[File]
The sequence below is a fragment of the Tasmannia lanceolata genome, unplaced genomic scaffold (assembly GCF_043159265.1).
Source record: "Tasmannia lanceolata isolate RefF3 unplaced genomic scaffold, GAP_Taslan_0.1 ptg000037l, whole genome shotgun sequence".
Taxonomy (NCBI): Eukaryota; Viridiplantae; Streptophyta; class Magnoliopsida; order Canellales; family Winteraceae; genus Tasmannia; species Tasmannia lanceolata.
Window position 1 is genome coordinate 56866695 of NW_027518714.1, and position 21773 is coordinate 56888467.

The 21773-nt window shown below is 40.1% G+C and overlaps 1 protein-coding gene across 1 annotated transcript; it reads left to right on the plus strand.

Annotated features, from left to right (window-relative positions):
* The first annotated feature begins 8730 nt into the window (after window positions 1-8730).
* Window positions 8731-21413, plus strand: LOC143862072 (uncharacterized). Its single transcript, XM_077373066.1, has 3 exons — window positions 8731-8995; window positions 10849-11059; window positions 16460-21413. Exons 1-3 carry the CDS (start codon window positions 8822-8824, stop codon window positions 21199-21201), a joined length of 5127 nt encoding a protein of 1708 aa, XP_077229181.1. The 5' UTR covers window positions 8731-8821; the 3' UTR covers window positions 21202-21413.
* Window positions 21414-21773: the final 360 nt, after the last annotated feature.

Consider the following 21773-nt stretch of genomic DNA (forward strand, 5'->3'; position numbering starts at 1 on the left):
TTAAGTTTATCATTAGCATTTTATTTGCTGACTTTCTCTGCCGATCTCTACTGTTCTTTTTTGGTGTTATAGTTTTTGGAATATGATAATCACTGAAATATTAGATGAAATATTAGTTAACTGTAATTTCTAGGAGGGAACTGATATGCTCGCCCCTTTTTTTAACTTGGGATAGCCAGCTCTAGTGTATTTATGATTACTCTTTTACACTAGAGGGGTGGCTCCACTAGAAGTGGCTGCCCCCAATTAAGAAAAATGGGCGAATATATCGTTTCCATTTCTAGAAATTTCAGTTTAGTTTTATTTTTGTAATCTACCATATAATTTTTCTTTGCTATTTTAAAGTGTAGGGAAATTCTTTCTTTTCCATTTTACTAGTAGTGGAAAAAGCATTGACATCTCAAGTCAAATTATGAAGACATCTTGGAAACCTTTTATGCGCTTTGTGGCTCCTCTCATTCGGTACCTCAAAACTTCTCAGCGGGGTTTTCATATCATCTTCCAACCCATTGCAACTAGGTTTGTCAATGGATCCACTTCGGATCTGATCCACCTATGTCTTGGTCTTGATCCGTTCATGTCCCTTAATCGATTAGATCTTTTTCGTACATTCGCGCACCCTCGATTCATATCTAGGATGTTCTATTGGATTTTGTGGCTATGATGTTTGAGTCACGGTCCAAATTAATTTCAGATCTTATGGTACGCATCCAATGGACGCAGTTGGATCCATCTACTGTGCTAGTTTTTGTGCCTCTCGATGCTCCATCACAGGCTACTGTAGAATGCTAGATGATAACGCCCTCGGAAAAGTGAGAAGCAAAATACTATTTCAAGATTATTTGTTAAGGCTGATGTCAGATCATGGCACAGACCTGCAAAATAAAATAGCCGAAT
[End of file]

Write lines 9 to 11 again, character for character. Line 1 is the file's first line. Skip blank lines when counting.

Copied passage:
* Window positions 21414-21773: the final 360 nt, after the last annotated feature.

Consider the following 21773-nt stretch of genomic DNA (forward strand, 5'->3'; position numbering starts at 1 on the left):
TTAAGTTTATCATTAGCATTTTATTTGCTGACTTTCTCTGCCGATCTCTACTGTTCTTTTTTGGTGTTATAGTTTTTGGAATATGATAATCACTGAAATATTAGATGAAATATTAGTTAACTGTAATTTCTAGGAGGGAACTGATATGCTCGCCCCTTTTTTTAACTTGGGATAGCCAGCTCTAGTGTATTTATGATTACTCTTTTACACTAGAGGGGTGGCTCCACTAGAAGTGGCTGCCCCCAATTAAGAAAAATGGGCGAATATATCGTTTCCATTTCTAGAAATTTCAGTTTAGTTTTATTTTTGTAATCTACCATATAATTTTTCTTTGCTATTTTAAAGTGTAGGGAAATTCTTTCTTTTCCATTTTACTAGTAGTGGAAAAAGCATTGACATCTCAAGTCAAATTATGAAGACATCTTGGAAACCTTTTATGCGCTTTGTGGCTCCTCTCATTCGGTACCTCAAAACTTCTCAGCGGGGTTTTCATATCATCTTCCAACCCATTGCAACTAGGTTTGTCAATGGATCCACTTCGGATCTGATCCACCTATGTCTTGGTCTTGATCCGTTCATGTCCCTTAATCGATTAGATCTTTTTCGTACATTCGCGCACCCTCGATTCATATCTAGGATGTTCTATTGGATTTTGTGGCTATGATGTTTGAGTCACGGTCCAAATTAATTTCAGATCTTATGGTACGCATCCAATGGACGCAGTTGGATCCATCTACTGTGCTAGTTTTTGTGCCTCTCGATGCTCCATCACAGGCTACTGTAGAATGCTAGATGATAACGCCCTCGGAAAAGTGAGAAGCAAAATACTATTTCAAGATTATTTGTTAAGGCTGATGTCAGATCATGGCACAGACCTGCAAAATAAAATAGCCGAAT